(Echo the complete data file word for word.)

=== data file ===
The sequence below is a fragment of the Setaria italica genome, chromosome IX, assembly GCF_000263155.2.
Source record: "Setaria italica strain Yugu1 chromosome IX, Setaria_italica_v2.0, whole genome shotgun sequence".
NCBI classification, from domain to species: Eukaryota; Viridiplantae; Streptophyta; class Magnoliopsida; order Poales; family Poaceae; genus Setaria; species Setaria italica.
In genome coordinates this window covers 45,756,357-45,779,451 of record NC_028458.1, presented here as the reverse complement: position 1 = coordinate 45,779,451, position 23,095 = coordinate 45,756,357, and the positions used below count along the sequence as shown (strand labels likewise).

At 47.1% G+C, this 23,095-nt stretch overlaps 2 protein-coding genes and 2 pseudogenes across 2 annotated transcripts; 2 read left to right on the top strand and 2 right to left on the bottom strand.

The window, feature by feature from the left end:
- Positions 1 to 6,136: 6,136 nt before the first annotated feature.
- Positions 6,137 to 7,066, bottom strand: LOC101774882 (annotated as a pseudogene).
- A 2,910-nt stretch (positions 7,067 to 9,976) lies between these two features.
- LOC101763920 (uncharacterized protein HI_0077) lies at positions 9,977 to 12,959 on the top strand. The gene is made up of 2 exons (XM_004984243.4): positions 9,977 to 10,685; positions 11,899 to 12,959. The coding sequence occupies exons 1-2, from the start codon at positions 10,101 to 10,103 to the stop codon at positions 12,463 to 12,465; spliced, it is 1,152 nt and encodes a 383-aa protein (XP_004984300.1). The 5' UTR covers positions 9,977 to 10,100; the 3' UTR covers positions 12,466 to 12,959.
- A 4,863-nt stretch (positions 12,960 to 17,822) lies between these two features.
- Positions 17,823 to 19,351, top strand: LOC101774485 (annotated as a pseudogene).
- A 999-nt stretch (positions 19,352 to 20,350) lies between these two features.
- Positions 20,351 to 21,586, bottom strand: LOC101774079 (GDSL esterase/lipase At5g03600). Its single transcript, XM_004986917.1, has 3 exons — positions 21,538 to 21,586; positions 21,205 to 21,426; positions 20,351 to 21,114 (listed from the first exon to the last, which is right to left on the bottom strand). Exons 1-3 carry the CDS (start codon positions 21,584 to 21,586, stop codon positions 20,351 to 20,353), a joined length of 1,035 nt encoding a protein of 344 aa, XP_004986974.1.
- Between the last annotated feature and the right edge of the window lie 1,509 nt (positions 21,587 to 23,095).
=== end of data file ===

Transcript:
The sequence below is a fragment of the Setaria italica genome, chromosome IX, assembly GCF_000263155.2.
Source record: "Setaria italica strain Yugu1 chromosome IX, Setaria_italica_v2.0, whole genome shotgun sequence".
NCBI classification, from domain to species: Eukaryota; Viridiplantae; Streptophyta; class Magnoliopsida; order Poales; family Poaceae; genus Setaria; species Setaria italica.
In genome coordinates this window covers 45,756,357-45,779,451 of record NC_028458.1, presented here as the reverse complement: position 1 = coordinate 45,779,451, position 23,095 = coordinate 45,756,357, and the positions used below count along the sequence as shown (strand labels likewise).

At 47.1% G+C, this 23,095-nt stretch overlaps 2 protein-coding genes and 2 pseudogenes across 2 annotated transcripts; 2 read left to right on the top strand and 2 right to left on the bottom strand.

The window, feature by feature from the left end:
- Positions 1 to 6,136: 6,136 nt before the first annotated feature.
- Positions 6,137 to 7,066, bottom strand: LOC101774882 (annotated as a pseudogene).
- A 2,910-nt stretch (positions 7,067 to 9,976) lies between these two features.
- LOC101763920 (uncharacterized protein HI_0077) lies at positions 9,977 to 12,959 on the top strand. The gene is made up of 2 exons (XM_004984243.4): positions 9,977 to 10,685; positions 11,899 to 12,959. The coding sequence occupies exons 1-2, from the start codon at positions 10,101 to 10,103 to the stop codon at positions 12,463 to 12,465; spliced, it is 1,152 nt and encodes a 383-aa protein (XP_004984300.1). The 5' UTR covers positions 9,977 to 10,100; the 3' UTR covers positions 12,466 to 12,959.
- A 4,863-nt stretch (positions 12,960 to 17,822) lies between these two features.
- Positions 17,823 to 19,351, top strand: LOC101774485 (annotated as a pseudogene).
- A 999-nt stretch (positions 19,352 to 20,350) lies between these two features.
- Positions 20,351 to 21,586, bottom strand: LOC101774079 (GDSL esterase/lipase At5g03600). Its single transcript, XM_004986917.1, has 3 exons — positions 21,538 to 21,586; positions 21,205 to 21,426; positions 20,351 to 21,114 (listed from the first exon to the last, which is right to left on the bottom strand). Exons 1-3 carry the CDS (start codon positions 21,584 to 21,586, stop codon positions 20,351 to 20,353), a joined length of 1,035 nt encoding a protein of 344 aa, XP_004986974.1.
- Between the last annotated feature and the right edge of the window lie 1,509 nt (positions 21,587 to 23,095).